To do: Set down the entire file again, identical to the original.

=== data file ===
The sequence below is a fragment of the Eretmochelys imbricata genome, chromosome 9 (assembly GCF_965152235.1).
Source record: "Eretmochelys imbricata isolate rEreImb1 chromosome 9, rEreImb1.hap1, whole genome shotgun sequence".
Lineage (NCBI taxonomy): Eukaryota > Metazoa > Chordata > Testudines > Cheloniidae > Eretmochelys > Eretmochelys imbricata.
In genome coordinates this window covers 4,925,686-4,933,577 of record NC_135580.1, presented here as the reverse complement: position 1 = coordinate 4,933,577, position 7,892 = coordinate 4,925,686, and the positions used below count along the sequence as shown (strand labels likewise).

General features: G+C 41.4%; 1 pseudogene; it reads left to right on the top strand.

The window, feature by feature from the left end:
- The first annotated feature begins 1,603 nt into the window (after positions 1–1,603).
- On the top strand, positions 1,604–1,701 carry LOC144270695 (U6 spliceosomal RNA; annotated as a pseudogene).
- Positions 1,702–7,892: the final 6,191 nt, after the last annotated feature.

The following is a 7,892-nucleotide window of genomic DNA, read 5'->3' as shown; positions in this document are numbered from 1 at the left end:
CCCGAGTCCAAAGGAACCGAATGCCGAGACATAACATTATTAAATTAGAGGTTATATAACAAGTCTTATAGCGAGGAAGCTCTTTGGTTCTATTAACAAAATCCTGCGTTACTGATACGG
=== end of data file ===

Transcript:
The sequence below is a fragment of the Eretmochelys imbricata genome, chromosome 9 (assembly GCF_965152235.1).
Source record: "Eretmochelys imbricata isolate rEreImb1 chromosome 9, rEreImb1.hap1, whole genome shotgun sequence".
Lineage (NCBI taxonomy): Eukaryota > Metazoa > Chordata > Testudines > Cheloniidae > Eretmochelys > Eretmochelys imbricata.
In genome coordinates this window covers 4,925,686-4,933,577 of record NC_135580.1, presented here as the reverse complement: position 1 = coordinate 4,933,577, position 7,892 = coordinate 4,925,686, and the positions used below count along the sequence as shown (strand labels likewise).

General features: G+C 41.4%; 1 pseudogene; it reads left to right on the top strand.

The window, feature by feature from the left end:
- The first annotated feature begins 1,603 nt into the window (after positions 1–1,603).
- On the top strand, positions 1,604–1,701 carry LOC144270695 (U6 spliceosomal RNA; annotated as a pseudogene).
- Positions 1,702–7,892: the final 6,191 nt, after the last annotated feature.

The following is a 7,892-nucleotide window of genomic DNA, read 5'->3' as shown; positions in this document are numbered from 1 at the left end:
CCCGAGTCCAAAGGAACCGAATGCCGAGACATAACATTATTAAATTAGAGGTTATATAACAAGTCTTATAGCGAGGAAGCTCTTTGGTTCTATTAACAAAATCCTGCGTTACTGATACGG